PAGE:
Grammy-winning singer and pianist Roberta Flack is no longer able to perform and struggles to speak following an ALS diagnosis, her manager confirmed Monday.
“It will take a lot more than ALS to silence this icon,” Flack’s manager, Suzanne Koga, said in a statement to The Associated Press, noting that the degenerative disease “has made it impossible to sing and not easy to speak.”
Koga also stated that Flack “plans to stay active in her musical and creative pursuits,” through her eponymous foundation and other endeavors.
ALS, commonly known as Lou Gehrig’s disease, is a progressive nervous system disease that affects nerve cells in the brain and spinal cord, causing loss of muscle control, according to the Mayo Clinic.
Flack, now 85, catapulted to fame more than 50 years ago, when actor and director Clint Eastwood featured her “The First Time Ever I Saw Your Face” as the soundtrack for a love scene in 1971′s “Play Misty for Me.”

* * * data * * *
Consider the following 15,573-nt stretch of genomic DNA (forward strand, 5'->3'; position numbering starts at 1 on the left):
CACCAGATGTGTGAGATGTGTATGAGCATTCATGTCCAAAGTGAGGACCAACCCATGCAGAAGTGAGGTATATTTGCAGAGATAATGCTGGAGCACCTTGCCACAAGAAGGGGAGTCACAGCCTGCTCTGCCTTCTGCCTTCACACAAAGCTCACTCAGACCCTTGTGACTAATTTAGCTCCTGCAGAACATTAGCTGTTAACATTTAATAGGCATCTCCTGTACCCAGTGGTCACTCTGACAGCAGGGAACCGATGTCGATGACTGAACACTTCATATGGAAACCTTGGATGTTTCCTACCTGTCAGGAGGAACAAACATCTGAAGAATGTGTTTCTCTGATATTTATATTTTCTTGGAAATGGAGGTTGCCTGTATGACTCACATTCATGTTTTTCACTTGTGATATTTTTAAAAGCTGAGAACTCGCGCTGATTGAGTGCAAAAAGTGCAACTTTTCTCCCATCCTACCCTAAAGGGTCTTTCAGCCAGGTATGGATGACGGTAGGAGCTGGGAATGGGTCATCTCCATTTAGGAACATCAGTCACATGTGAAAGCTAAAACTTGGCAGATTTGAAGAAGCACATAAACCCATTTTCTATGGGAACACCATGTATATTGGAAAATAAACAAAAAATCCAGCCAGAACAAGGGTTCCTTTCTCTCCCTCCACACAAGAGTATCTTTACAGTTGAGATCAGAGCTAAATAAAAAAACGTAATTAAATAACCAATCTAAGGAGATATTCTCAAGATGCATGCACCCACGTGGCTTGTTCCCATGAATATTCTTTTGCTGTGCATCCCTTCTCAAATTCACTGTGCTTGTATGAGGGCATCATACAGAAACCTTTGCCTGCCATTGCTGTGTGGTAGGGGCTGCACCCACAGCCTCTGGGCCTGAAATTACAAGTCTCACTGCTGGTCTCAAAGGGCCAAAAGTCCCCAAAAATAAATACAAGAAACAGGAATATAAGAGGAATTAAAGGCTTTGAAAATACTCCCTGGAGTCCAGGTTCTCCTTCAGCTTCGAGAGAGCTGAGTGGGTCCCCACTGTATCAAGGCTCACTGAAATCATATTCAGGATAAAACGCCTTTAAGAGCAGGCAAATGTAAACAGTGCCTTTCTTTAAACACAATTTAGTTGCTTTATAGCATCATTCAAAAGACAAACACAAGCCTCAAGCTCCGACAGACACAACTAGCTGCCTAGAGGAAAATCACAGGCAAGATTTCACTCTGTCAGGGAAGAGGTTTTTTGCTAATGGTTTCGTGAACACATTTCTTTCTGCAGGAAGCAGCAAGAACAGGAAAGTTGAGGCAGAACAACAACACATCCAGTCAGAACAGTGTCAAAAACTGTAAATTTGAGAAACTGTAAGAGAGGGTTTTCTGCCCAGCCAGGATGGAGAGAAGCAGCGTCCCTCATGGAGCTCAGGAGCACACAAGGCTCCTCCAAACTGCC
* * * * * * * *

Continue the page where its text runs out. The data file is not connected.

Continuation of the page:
Flack won two Grammys in 1974 for record of the year and best female pop vocal performance for “Killing Me Softly With His Song,” her fourth album. She was most recently honored by the Recording Academy in 2020 with the Grammy Lifetime Achievement Award, Variety reported.
According to the entertainment news outelt, the announcement of Flack’s diagnosis comes just before the premiere of “Roberta,” a feature-length documentary from filmmaker Antonino D’Ambrosio slated to debut Thursday at the DOCNYC film festival. In addition to competing at the festival, “Roberta” will also air in January as part of PBS’ 2023 “American Masters” series.
Flack previously suffered a stroke in 2016 and later fell ill while appearing at a benefit for the Jazz Foundation of America at the Apollo Theater in New York in 2018, Variety reported.
- The Associated Press contributed to this story.
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